Opinion: The park where every day’s Confederate Memorial Day

The Stone Mountain carving is the largest Confederate monument in the world.

Its history is complex and not widely known. The twists and turns of the story to create this Confederate monument — a carving on an ancient rock commemorating the side that lost a 4-year Civil War to preserve slavery — mirrors the larger history of the state of Georgia and the United States.

Monuments do not necessarily represent the history of the people or events memorialized. Often, these monuments can teach us more about the people who erected them — and our response to them in our own time can teach us much about ourselves.

Credit: contributed

Credit: contributed

In Atlanta History Center’s new documentary “Monument: The Untold Story of Stone Mountain”, we explore this history and hear from people who have been affected by it.

The carving effort originated just before the rebirth of the Ku Klux Klan atop privately-owned Stone Mountain in 1915. Klan members were deeply connected to this nationally popular effort, which painted the Confederacy as a noble, albeit lost, cause. This worldview made much of “state rights” and little to nothing of slavery as the cause of the Civil War. It ignored the emancipation of 4 million Southerners (40% of the Southern population) and saving the United States as the nation we know today.

This initial carving effort came to naught due to ballooning budgets and the onset of the Great Depression. For the next three decades, the carving remained with just Robert E. Lee and the faintest outlines of the other two figures and their horses. That is, until the monument found its champion in segregationist gubernatorial candidate Marvin Griffin, who made a 1954 campaign promise to have the state of Georgia buy the mountain and restart the effort to create a Confederate memorial.

That promise was made only 57 days after the landmark ruling in Brown vs. Board of Education and the start of what historians call the Massive Resistance movement to federally mandated integration. The state of Georgia bought the land in 1958, restarted the carving in 1964 and finally completed it in 1972 — for context, in 1972, “The Godfather” was released and my favorite TV show was “M*A*S*H”.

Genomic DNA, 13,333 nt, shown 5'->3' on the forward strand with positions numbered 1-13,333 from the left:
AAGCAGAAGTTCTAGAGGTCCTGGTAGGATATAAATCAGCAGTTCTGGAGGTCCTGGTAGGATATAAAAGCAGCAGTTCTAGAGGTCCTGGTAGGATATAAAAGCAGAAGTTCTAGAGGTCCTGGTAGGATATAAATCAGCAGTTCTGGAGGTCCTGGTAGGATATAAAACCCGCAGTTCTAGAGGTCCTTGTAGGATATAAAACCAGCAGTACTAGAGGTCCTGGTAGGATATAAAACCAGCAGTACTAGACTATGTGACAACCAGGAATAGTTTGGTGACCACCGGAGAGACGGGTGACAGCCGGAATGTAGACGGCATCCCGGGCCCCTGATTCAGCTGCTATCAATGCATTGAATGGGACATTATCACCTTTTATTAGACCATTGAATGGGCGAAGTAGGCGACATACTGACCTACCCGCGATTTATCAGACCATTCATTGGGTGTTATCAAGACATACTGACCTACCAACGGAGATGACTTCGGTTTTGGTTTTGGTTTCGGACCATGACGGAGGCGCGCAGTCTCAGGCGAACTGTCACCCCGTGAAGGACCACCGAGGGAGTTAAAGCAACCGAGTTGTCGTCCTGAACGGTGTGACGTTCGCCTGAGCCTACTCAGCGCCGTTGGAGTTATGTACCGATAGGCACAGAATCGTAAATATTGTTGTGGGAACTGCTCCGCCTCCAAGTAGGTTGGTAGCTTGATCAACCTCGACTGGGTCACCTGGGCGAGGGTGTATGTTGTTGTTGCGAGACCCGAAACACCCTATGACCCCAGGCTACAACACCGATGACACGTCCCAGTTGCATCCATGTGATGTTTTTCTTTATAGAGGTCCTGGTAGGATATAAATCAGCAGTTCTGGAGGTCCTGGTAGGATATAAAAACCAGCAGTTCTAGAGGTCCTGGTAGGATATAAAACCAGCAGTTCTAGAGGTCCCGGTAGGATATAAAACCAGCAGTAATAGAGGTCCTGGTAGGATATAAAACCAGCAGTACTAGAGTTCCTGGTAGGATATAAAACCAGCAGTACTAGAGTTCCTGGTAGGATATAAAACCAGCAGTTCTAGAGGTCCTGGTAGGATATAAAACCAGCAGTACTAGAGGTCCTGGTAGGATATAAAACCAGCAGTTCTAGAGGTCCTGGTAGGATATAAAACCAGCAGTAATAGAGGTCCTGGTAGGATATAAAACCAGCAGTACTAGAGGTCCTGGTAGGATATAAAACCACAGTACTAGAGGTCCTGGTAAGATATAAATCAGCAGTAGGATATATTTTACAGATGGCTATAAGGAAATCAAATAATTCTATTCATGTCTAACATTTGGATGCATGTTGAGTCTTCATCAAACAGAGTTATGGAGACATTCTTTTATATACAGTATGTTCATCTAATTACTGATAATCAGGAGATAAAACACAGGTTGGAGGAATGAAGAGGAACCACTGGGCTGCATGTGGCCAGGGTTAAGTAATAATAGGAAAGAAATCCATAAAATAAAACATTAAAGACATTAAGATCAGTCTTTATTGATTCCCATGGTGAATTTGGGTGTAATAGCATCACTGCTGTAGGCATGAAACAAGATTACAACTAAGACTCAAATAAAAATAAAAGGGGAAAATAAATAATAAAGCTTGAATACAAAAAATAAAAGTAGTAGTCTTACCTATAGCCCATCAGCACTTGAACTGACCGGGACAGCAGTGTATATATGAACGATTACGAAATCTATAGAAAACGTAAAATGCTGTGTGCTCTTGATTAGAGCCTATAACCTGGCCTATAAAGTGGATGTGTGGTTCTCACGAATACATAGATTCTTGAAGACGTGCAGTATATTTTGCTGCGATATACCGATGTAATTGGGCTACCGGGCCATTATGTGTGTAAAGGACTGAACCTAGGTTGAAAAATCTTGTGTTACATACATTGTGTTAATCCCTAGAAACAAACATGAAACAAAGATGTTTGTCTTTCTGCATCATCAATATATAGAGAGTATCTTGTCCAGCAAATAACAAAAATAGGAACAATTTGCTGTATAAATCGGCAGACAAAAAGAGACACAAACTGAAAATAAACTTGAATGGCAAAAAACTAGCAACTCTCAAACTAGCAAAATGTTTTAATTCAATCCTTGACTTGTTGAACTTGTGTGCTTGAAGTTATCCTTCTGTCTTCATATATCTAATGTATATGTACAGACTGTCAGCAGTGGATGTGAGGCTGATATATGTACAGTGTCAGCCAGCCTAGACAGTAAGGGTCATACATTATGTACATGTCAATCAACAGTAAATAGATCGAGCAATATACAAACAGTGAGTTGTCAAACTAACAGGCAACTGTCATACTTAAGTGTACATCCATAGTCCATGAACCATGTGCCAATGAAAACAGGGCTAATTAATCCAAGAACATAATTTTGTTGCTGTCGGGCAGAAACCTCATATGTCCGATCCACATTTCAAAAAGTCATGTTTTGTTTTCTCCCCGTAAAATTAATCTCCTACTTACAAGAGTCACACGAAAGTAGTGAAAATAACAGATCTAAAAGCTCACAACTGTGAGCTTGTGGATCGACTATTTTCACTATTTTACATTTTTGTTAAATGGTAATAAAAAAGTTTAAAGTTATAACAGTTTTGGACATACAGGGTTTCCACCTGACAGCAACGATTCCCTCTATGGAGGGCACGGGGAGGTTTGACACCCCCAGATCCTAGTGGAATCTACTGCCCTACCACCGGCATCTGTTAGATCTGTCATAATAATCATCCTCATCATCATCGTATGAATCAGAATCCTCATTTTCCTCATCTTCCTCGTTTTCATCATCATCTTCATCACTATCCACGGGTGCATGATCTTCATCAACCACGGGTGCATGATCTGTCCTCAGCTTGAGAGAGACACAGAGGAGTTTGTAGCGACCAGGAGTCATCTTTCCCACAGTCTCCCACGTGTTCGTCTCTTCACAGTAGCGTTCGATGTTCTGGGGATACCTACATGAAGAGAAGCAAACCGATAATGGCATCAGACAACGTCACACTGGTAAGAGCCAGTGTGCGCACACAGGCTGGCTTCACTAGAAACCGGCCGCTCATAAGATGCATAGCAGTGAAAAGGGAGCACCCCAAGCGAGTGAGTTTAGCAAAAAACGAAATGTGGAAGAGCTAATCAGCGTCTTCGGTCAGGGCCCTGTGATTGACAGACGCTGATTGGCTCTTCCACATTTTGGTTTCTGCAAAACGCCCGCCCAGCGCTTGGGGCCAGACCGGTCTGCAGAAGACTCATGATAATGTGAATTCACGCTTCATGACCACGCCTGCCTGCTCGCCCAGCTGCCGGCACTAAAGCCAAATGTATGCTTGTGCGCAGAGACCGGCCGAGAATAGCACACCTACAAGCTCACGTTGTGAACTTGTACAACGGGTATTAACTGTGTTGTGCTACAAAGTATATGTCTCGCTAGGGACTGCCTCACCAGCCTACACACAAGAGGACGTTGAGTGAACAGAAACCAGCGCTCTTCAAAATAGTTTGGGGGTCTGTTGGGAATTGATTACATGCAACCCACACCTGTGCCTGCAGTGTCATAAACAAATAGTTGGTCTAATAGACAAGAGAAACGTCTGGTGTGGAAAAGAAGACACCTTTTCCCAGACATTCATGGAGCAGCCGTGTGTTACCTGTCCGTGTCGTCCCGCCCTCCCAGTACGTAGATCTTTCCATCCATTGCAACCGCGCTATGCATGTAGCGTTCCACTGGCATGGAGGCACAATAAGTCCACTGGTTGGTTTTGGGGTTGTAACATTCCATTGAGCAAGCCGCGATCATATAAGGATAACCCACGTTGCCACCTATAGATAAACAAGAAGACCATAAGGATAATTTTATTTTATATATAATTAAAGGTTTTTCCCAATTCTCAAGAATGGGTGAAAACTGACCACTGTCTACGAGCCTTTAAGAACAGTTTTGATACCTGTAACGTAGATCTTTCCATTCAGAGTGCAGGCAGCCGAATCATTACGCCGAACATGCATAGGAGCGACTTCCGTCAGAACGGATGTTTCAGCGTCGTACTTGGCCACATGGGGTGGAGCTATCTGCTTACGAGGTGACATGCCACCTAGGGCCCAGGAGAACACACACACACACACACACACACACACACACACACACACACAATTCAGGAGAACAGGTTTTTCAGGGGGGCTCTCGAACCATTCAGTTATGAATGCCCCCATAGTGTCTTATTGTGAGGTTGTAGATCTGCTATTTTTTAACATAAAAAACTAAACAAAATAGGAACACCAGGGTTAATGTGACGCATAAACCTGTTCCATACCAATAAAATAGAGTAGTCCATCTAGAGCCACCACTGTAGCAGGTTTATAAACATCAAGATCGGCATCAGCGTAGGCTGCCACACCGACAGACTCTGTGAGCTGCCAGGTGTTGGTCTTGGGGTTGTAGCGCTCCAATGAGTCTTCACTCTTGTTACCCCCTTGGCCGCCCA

Today, 51 years after the completion of the carving, we’re grappling with what it means and what should be done with it.

The Confederate monument issue is indicative of broader issues in our society. While the history of the Confederacy and the Civil War is certainly important to this discussion, what the Stone Mountain carving really represents is how Confederate symbolism was used and what that usage says about the United States during the two eras of the monument’s construction.

Massive Resistance to racial integration is not ancient history. In my living memory as a lifelong Georgian, Confederate symbolism was used to represent resistance to living alongside, marrying, going to school with, working with and sharing political power with people who had different skin colors. As Georgians and Americans, segregationist values are not what we embrace today, but current Georgia state law dating back to that time period defines the entire park as a Confederate memorial.

Not only is it defined as such, but a 2001 state law protects the carving with language pulled right out of the old Confederate “Lost Cause” ideology. This has the effect of keeping the Stone Mountain carving as an object of state-endorsed veneration, rather than an artifact of Marvin Griffin’s segregationist legacy.

There are others taking steps to address the true history of the carving. The Stone Mountain Memorial Association, the entity charged with governing the park and maintaining it as a Confederate memorial, hired an experienced exhibition firm to redo the museum exhibits overlooking the carving. The SMMA has stated that it is committed to telling the full history.

The next question, though, is what to do once that history becomes well-known; that is where the democratic process comes in.

There are more options than either keeping the monument and its status as a state designated memorial exactly as-is or blasting the carving off the side of the mountain. I do not think advocating for policy solutions will be productive at this stage. It’s clear that we, as Georgians, are not yet working from the same set of facts. Perhaps this process of learning and building factual consensus around a singular, though highly charged, monument can help us build the muscle to tackle the really big issues that confront our state in a way that allows citizens to express their views while listening, really listening, to the views of their fellow citizens.

Visiting the park today, I see people from all different backgrounds who are using it. This is likely not what Marvin Griffin and his fellow segregationists had in mind when the state purchased the park and designated it as a Confederate memorial. You can hear directly from Governor Griffin in the documentary describing the type of Georgia he wanted to preserve.

The history is clear — and Atlanta History Center will continue to make it available. It’s now up to all of us Georgians and our state representatives to take the baton. It will take courage, but we can take on this issue with wisdom, justice and moderation.

F. Sheffield Hale is president and CEO of the Atlanta History Center.